Welcome to this second installment of my new monthly-ish column news about stuff that’s happening in the Canadian and/or Indigenous LGBTQ2IA+ literary world. Have something you think I should cover next time? Send me an email: stepaniukcasey [at] gmail.com.
Did you love jia qing wilson-yang’s debut novel Small Beauty? I know I did, and you probably did too, so while you’re waiting for her next full-length work, you should read her short story “Rewinding” which was recently published in Rice Paper magazine. The story also features illustrations by Jesse Zhang. To give you a taste, here’s how the story begins:
She couldn’t sleep. It had been a horrible day. A day that felt like it was going out of its way to tell her that she wasn’t right for the world. As if she had been the subject of a poorly lit reality show about Asian transsexuals, as if the movements of her day had been broadcast on television for the world to judge. Which, if she was being honest, was the kind of show she would watch.
In case you missed my original review of Sigal Samuel’s debut novel The Mystics of Mile End, I should tell you that I LOVED it and it was one of my favourite reads last year. The novel is about a Jewish family and is set in Montreal (the Mile End neighbourhood, specifically) so it’s especially apt that a translation of the novel into French just came out! It’s exciting that a novel set in a diverse neighbourhood full of Yiddish, English, and French speakers is going to be newly available in one of those languages. (There’s also an Italian translation coming up).
Speaking of Anglophone queer Canadian books being translated into French, Amber Dawn’s debut novel Sub Rosa – which was the first novel I ever reviewed for this blog! — recently got picked up to be translated into French too. Also in Amber Dawn news: her latest novel Sodom Road Exit is set to come out from Arsenal Pulp Press next year and the cover is BEAUTIFUL. Check it out:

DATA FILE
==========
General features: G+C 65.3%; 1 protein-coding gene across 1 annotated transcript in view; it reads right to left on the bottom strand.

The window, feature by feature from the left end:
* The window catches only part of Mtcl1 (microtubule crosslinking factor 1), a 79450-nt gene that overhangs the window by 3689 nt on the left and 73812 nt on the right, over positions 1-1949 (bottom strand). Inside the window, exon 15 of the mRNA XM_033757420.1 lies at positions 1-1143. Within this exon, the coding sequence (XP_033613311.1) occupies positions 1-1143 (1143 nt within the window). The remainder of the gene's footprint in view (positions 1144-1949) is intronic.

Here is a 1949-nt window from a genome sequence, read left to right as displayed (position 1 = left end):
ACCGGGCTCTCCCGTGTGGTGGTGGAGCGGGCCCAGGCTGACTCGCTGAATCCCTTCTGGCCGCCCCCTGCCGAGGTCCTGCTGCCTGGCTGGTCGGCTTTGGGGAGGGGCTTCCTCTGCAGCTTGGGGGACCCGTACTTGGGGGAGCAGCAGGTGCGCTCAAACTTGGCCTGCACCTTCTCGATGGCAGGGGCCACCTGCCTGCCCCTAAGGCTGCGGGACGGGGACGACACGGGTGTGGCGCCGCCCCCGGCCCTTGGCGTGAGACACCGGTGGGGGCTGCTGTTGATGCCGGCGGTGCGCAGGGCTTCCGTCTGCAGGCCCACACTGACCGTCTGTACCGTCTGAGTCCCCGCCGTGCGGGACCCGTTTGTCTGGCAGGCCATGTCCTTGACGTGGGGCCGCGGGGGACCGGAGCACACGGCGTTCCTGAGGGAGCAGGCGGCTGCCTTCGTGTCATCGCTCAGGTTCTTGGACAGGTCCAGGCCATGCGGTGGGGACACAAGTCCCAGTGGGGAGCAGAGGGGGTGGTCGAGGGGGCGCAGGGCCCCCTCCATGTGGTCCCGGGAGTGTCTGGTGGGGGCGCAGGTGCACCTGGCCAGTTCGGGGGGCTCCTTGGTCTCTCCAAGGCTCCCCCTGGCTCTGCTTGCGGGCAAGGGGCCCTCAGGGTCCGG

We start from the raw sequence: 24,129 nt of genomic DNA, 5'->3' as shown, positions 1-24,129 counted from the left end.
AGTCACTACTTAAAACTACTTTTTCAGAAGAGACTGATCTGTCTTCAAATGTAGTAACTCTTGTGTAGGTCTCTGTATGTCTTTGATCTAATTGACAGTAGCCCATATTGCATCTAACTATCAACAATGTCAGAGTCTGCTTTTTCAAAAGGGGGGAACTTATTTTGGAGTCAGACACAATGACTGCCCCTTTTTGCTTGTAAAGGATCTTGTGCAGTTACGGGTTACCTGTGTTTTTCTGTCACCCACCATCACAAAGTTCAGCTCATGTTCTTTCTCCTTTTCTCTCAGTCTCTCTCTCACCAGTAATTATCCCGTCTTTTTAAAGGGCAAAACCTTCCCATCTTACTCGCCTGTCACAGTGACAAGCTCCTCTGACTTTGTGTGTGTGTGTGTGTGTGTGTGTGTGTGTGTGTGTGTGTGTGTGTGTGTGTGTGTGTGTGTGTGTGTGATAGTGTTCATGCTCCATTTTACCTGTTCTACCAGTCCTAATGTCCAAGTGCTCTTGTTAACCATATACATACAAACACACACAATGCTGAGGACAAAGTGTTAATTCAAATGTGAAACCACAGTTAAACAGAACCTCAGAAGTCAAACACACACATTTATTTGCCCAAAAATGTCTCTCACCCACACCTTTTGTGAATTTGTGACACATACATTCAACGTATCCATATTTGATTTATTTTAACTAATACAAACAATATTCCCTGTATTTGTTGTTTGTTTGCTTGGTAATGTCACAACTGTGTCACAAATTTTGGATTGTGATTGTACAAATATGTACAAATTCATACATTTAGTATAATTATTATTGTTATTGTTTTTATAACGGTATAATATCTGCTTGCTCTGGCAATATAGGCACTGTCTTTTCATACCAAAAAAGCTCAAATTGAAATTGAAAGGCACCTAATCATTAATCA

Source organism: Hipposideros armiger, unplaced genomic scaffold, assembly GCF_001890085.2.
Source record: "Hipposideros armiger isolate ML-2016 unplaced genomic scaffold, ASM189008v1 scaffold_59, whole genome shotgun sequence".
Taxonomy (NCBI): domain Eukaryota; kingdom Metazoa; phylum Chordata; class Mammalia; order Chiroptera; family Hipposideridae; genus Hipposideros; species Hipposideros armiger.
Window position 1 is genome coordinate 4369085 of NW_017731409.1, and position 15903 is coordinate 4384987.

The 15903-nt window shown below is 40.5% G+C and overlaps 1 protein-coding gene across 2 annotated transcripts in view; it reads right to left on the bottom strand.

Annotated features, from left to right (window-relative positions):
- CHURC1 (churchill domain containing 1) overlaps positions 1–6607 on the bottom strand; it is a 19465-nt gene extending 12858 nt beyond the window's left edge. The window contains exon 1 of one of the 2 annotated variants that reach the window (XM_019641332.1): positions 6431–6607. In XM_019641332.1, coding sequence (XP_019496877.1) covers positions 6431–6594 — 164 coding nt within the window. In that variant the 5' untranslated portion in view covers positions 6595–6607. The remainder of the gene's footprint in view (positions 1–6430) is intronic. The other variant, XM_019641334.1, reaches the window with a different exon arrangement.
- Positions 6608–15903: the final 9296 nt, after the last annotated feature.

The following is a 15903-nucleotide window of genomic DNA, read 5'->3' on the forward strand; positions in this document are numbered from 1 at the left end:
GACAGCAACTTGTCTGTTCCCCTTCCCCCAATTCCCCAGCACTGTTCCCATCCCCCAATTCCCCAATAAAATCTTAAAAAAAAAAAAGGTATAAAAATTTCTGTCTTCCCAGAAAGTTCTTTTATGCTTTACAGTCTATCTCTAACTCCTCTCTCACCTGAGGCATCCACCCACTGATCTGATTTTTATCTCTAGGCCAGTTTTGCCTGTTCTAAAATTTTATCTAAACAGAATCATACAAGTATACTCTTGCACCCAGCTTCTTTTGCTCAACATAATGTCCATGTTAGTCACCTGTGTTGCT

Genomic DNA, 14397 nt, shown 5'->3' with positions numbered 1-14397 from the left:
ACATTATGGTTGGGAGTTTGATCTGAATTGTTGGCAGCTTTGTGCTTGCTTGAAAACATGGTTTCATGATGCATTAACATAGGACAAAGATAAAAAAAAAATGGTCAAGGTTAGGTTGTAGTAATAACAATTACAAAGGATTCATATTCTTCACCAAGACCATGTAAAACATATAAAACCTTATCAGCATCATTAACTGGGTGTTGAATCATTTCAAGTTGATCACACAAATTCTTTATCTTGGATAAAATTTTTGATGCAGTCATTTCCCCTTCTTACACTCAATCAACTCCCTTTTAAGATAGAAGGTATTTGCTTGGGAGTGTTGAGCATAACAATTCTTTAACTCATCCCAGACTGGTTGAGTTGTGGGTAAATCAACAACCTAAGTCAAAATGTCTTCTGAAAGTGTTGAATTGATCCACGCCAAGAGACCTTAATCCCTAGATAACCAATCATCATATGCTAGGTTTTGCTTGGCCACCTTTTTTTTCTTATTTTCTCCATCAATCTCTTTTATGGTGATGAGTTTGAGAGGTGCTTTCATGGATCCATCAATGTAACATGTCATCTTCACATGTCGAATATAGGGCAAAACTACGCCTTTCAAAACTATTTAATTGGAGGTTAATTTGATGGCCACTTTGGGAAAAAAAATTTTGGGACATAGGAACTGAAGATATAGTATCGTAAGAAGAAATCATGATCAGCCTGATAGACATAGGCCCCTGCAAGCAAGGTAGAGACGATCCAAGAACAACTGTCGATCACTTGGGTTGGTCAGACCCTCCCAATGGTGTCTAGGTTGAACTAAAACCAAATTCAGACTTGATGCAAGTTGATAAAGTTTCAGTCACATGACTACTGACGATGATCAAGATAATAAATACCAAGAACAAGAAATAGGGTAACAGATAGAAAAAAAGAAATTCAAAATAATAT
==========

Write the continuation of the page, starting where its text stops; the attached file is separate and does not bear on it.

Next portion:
Feminist literary mag Room Magazine has an upcoming issue that is going to be particularly up the alley of anyone who reads this blog, whether you’re a queer reader or queer writer. Their current call for submissions is for issue 41.3, “The Queer Issue.” The full call reads:
Room magazine invites women and genderqueer folks who identify as part of the LGBTTQIA+ spectrum to submit their best poetry, fiction, CNF, and art to our first queer-themed issue. We especially encourage submissions from writers affected by multiple intersections of oppression, such as racism, classism, ableism, fatphobia, ageism, and transphobia.
This issue is a celebration of emerging and established queer writers and artists; the creative work itself does not have to be queer in focus. Do you want to queer genre? Create a poem about the corporatization of Pride? Or just write microfiction on the minutiae of daily living? All types of submissions are welcome.
New work by Leah Lakshmi Piepzna-Samarasinha will also be featured in this issue, which will be edited by Leah Golob, and assistant edited by Arielle Spence and Rebecca Russell. The call for submissions is open until January 31st.
Have you heard of Billy-Ray Belcourt (Driftpile Cree Nation)? I hadn’t until I went to a reading featuring his debut poetry collection This Wound is a World (shame on me) and I was so moved and impressed. He calls the book an “instruction manual for a queer Indigenous future” in this CBC interview. You all should really get this book in your life. Look for more on This Wound is a World on this site in the future! The publisher describes the book as “scavenging for a decolonial kind of heaven where ‘everyone is at least a little gay.’” To quote from my memory of the event, one of the lines in a poem is “I’m a hopeless romantic who hopes every blow job is transformative.”
Are you a trans feminine writer who writes fantasy? You should definitely submit a pitch to Maiden, Mother, and Crone: Fantastical Trans Femmes! It’s being published by Bedside Press in Winnipeg, edited by Gwen Benaway ,and will include written work by Kai Cheng Thom, Casey Plett, and Gwen Benaway and art by Alex Morris. I am eagerly awaiting this collection!! Bedside Press is the same publisher who put out Love Beyond Body, Space, & Time: An Indigenous LGBT Anthology, which I review here. Given how great that collection was and my love for the work of all those authors who are already included, I have very high hopes for Maiden, Mother, and Crone: Fantastical Trans Femmes. Also, that title! And this beautiful cover (art and design by Annie Mok)!